A Novel Brain–Machine Interface to Restore Speech

Project: Research project

Project Details

Description

People who become completely paralyzed, or “locked-in,” from diseases such as stroke, ALS or cere-bral palsy are unable to speak or communicate. For these patients, the ability to restore communication is paramount. Brain machine interfaces (BMIs) can restore basic communication by allowing patients to slowly spell out individual letters by decoding non-speech related evoked potentials from the scalp in re-sponse to a stimulus. This paradigm requires intense concentration and a great deal of time (several minutes) to communicate a simple sentence. The resultant communication delays are a critical impedi-ment – consider the frustration engendered by even just a few seconds of delay in conversations.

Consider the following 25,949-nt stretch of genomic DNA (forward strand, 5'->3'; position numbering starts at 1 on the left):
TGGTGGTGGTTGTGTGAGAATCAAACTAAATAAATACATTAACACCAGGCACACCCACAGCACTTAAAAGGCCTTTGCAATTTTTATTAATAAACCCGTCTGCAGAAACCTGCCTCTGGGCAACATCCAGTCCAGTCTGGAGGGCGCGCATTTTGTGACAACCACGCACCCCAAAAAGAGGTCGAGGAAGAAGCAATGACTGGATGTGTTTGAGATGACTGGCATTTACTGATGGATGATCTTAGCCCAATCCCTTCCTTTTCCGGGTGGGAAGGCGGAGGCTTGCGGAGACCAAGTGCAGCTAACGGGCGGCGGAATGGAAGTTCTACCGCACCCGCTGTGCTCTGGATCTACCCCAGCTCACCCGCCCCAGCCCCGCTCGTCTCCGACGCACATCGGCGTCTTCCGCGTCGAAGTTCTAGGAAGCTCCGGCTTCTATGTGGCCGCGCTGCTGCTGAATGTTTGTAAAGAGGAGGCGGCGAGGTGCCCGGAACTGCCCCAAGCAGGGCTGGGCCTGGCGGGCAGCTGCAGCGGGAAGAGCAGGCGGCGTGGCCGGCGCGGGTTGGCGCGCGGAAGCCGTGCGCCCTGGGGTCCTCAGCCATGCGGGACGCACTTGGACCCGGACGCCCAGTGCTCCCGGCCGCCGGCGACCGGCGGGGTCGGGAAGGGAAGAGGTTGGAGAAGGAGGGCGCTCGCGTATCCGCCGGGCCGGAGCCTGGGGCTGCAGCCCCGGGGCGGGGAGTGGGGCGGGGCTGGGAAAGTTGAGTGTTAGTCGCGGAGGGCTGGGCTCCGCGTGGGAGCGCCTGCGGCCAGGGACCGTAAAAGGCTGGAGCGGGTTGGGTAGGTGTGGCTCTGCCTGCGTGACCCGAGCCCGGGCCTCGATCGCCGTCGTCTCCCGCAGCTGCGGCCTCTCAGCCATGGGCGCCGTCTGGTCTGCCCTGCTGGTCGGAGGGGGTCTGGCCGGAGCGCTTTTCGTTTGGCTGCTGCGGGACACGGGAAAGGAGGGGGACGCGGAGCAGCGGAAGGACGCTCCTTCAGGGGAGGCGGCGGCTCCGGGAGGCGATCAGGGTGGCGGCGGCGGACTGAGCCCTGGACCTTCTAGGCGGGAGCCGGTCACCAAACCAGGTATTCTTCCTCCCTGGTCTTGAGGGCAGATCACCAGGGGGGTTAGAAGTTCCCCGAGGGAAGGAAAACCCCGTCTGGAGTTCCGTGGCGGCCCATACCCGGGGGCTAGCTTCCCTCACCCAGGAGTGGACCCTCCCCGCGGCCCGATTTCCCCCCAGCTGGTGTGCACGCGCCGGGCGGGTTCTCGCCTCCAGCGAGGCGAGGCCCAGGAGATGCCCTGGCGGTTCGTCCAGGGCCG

A far more user-friendly, and far higher throughput, paradigm would be to decode the patient’s in-tended speech directly from the speech motor cortical signals. The patient would attempt to speak and the BMI would directly decode entire words with minimal delays. Words are composed of groups of sounds, or phonemes. Signals recorded from the surface of the motor cortex (using electrocorticogra-phy, or ECoG) contain information about phonemes based on the movements of articulator muscles (e.g., tongue vs. lips [1]). However, all prior attempts to decode phonemes using ECoG have been lim-ited to a small set of phonemes. Further previous attempts all used algorithms that required prior knowledge of the timing of the spoken words, which is not practical for use by paralyzed patients. We recently published evidence that we can decode individual phonemes using ECoG signals {Mugler 2014}. We hypothesize that applying more sophisticated decoding algorithms developed for speech recognition will enable us to decode speech continuously without having to determine the exact onset times of each phoneme. We hypothesize that using these algorithms, as well as prior linguistic knowledge of the interdependencies among phonemes within words, will markedly improve our ability to decode words from ECoG.
StatusFinished
Effective start/end date1/1/1512/31/16

Funding

  • Northwestern Memorial Hospital (Agmt Signed 3/9/15)

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